On May 17, Dr. Phil Clark, the author of the book Distant Justice: The Impact of the International Criminal Court on African Politics launched his book in Gulu town in the presence of civil society representatives and community members. In this interview, he offers his insights on the trial of Dominic Ongwen that is currently ongoing at the International Criminal Court (ICC). (An earlier International Justice Monitor interview with Dr. Clark on a broad range of topics is available in two-part series here and here.)
Ongwen is a former commander of the Lord’s Resistance Army (LRA) who is charged with 70 counts of war crimes and crimes against humanity allegedly committed in the former IDP camps of Lukodi, Pajule, Odek, and Abok in northern Uganda. Among the 70 counts are charges of sexual and gender-based violence and the use of child soldiers. His trial has been ongoing since December 2016.
Lino Owor (LO): Are you following Ongwen’s trial?
Phil Clark (PC): I am following Ongwen’s trial. I also know that here in northern Uganda there is huge interest in the case and the video broadcasts of the hearings, from what I am told, are drawing very large crowds. So this is a very heavily observed case, with a great deal of local interest.
LO: In your book, you were very critical of the ICC, but how would you rate the ICC’s handling of Ongwen’s case?
PC: Ongwen’s case is interesting because the Office of the Prosecutor (OTP) hibernated the situation in northern Uganda for five years because of the difficulties in capturing any of the remaining LRA commanders and transferring them to The Hague. That is having a significant impact on how the Ongwen case is playing out so far. You can see that there is disjointedness in the prosecution’s case. The problem has been the prosecution’s investigators being parachuted into places like northern Uganda for very short periods without building the necessary trust with local informants. As a result, the OTP has generally struggled to obtain high quality evidence and some of that has been apparent in the Ongwen case. Some of the witnesses have not been particularly strong because they weren’t well selected in the field.
After the five years’ hibernation the prosecution conducted fresh investigations and some of the strongest witnesses have come from that second batch. The difficulty for the prosecution stems from the mixing of these two periods of investigations because these were conducted under two different prosecutors. This points to a general challenge for the prosecution in other situations around Africa, where the OTP has also hibernated situations for long periods. It isn’t easy to pause these cases, come back to them, and maintain the trust of local informants and consistency in the way cases are presented in court.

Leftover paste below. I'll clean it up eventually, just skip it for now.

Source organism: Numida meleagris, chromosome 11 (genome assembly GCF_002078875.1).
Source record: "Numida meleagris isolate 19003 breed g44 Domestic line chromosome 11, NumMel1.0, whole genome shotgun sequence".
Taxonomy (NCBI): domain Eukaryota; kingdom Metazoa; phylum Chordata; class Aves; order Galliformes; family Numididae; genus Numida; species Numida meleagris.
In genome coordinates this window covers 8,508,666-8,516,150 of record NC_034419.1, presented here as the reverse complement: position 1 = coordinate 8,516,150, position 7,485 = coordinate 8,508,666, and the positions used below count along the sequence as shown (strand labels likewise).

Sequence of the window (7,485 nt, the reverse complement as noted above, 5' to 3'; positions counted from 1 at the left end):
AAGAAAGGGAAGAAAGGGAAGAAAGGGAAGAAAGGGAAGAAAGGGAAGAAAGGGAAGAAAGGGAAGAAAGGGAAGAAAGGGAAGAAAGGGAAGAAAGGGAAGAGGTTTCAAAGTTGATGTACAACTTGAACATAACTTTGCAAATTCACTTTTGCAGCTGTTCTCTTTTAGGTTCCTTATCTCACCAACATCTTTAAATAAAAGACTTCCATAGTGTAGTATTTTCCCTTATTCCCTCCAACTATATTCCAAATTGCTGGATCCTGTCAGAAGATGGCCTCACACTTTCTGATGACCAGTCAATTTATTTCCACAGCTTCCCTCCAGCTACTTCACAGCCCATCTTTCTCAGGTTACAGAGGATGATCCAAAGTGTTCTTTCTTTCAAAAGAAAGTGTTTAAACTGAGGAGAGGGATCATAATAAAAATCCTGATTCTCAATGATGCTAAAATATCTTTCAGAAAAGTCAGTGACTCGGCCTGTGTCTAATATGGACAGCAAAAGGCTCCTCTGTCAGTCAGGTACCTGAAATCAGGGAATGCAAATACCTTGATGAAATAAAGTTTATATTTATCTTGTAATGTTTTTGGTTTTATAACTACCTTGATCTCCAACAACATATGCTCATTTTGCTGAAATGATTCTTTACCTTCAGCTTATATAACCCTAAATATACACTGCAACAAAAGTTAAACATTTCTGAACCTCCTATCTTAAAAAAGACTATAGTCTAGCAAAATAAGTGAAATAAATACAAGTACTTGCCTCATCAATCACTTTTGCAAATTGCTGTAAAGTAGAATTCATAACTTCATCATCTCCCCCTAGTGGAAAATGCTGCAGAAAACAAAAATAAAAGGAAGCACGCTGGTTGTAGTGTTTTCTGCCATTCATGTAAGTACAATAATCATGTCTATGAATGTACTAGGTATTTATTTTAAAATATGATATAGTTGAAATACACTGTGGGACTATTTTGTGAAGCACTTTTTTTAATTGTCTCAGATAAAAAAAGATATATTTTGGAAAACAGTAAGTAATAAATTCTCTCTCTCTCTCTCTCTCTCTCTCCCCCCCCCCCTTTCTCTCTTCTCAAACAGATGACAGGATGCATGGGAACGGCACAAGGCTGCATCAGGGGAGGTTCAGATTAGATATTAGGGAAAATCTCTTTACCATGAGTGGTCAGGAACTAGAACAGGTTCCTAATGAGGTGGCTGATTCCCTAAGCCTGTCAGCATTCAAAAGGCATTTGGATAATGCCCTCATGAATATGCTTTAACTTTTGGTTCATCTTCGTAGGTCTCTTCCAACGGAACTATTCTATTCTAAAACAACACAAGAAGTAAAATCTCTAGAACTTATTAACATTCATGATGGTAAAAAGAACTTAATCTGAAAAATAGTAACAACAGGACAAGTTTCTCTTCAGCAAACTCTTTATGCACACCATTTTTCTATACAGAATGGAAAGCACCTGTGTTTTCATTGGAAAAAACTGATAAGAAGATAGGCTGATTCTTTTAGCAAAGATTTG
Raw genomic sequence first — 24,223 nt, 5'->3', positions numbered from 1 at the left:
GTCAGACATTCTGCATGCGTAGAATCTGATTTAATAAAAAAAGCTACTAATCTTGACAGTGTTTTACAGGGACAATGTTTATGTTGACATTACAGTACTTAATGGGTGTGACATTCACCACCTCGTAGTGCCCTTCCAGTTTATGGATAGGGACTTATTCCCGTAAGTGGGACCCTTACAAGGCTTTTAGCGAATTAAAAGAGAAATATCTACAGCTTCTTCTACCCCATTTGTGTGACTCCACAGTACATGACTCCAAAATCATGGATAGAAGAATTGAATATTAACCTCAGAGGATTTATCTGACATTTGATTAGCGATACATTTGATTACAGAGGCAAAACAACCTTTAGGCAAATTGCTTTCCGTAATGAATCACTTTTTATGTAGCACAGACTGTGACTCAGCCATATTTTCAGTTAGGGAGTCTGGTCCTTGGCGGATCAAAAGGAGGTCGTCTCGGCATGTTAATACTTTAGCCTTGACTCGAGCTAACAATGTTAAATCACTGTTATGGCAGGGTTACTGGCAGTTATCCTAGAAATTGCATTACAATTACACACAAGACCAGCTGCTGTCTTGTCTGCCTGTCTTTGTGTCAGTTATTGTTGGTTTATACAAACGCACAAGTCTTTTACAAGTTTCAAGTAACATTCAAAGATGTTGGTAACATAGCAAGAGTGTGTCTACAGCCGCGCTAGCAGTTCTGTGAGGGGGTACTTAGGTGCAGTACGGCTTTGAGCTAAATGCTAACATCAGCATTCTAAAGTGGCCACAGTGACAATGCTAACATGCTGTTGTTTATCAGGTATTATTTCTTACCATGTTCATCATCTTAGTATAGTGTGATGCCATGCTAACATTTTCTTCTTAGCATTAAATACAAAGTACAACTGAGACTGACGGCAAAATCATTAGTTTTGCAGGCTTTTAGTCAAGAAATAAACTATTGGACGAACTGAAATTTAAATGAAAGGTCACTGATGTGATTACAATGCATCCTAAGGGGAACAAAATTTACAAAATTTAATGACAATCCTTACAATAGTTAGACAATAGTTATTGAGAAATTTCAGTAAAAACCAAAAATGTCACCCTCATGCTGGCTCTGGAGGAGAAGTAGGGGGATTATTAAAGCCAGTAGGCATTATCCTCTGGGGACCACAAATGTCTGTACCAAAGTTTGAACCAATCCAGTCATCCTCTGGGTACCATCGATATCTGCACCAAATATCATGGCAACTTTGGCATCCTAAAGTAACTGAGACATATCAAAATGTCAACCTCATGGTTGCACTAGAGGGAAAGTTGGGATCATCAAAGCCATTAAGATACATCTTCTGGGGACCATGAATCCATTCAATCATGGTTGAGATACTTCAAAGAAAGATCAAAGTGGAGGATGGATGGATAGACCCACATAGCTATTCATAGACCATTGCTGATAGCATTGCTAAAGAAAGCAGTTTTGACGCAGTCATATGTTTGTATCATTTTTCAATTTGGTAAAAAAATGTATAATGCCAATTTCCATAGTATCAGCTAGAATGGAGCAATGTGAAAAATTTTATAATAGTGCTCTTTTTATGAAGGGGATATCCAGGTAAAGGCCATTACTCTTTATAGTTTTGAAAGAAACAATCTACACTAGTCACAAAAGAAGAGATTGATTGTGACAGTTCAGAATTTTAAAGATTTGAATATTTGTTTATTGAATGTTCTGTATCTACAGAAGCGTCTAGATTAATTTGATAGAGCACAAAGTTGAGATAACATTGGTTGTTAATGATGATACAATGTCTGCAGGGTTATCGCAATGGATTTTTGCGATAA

LO: Overall, do you think the prosecution has done a good job with its handling of Ongwen’s case?
PC: It remains to be seen because, as is always the case with these trials, it is only when we get to the very end and we see the defense try to pick the prosecution’s case apart that we really know how effective it was. One thing that is important to recognize with Ongwen’s case is that because it is the longest running at the ICC, there has been a wider-ranging group of witnesses than we have seen in most of the other ICC cases to date. The prosecution has had more time to do follow-up interviews in communities in northern Uganda and once the hibernation of the case was lifted and those investigators went back to northern Uganda, they were able to find – possibly not the strongest witnesses – but at least a wider range of witnesses. The prosecution has to be given some credit for trying to gather a more multifaceted base of eyewitness testimony than we have seen in many of other prosecution cases in other African states.
LO: Some people in northern Uganda were critical about some of the experts chosen by the prosecution. What would you say about that?
PC: This is an issue that goes to the heart of my book because one of the things that has become apparent with the ICC as a whole is the court’s deep suspicion of local actors and that extends from the chambers through the prosecution, defense, and registry. There is a culture embedded within the ICC that is suspicious of local specialists and sees them as biased, tainted, even corrupt. Some of the foreign academics called as witnesses in the Ongwen trial have given some really important testimony. However, this case has been denied one vital source of information, which is the deep insights of specialists here in northern Uganda, including for the various cultural contexts in which Ongwen is said to have committed these crimes. For example, it is peculiar that we still have not seen any evidence in this case given by a northern Ugandan sociologist or anthropologist who can explain the rituals performed by the LRA as a mechanism of control, which would help the court better understand the spiritual situation which surrounds Ongwen and his alleged crimes.
LO: Where do you think the defense is getting it right or wrong?